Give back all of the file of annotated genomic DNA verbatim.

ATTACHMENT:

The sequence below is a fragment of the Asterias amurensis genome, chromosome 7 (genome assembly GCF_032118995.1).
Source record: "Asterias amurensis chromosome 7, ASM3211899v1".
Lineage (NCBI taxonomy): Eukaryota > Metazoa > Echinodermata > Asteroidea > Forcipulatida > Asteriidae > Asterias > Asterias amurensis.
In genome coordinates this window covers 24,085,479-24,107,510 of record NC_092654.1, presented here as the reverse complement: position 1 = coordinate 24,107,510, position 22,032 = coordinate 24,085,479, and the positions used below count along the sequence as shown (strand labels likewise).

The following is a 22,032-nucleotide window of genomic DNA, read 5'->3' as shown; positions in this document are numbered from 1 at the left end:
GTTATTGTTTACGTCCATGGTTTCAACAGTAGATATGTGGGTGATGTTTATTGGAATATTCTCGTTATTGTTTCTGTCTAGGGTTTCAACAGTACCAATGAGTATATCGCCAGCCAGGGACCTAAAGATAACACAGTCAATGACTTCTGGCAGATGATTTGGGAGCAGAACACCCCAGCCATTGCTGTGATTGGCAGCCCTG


The sequence below is a fragment of the Asterias amurensis genome, chromosome 7 (genome assembly GCF_032118995.1).
Source record: "Asterias amurensis chromosome 7, ASM3211899v1".
Lineage (NCBI taxonomy): Eukaryota > Metazoa > Echinodermata > Asteroidea > Forcipulatida > Asteriidae > Asterias > Asterias amurensis.
In genome coordinates this window covers 24,085,479-24,107,510 of record NC_092654.1, presented here as the reverse complement: position 1 = coordinate 24,107,510, position 22,032 = coordinate 24,085,479, and the positions used below count along the sequence as shown (strand labels likewise).

The following is a 22,032-nucleotide window of genomic DNA, read 5'->3' as shown; positions in this document are numbered from 1 at the left end:
GTTATTGTTTACGTCCATGGTTTCAACAGTAGATATGTGGGTGATGTTTATTGGAATATTCTCGTTATTGTTTCTGTCTAGGGTTTCAACAGTACCAATGAGTATATCGCCAGCCAGGGACCTAAAGATAACACAGTCAATGACTTCTGGCAGATGATTTGGGAGCAGAACACCCCAGCCATTGCTGTGATTGGCAGCCCTG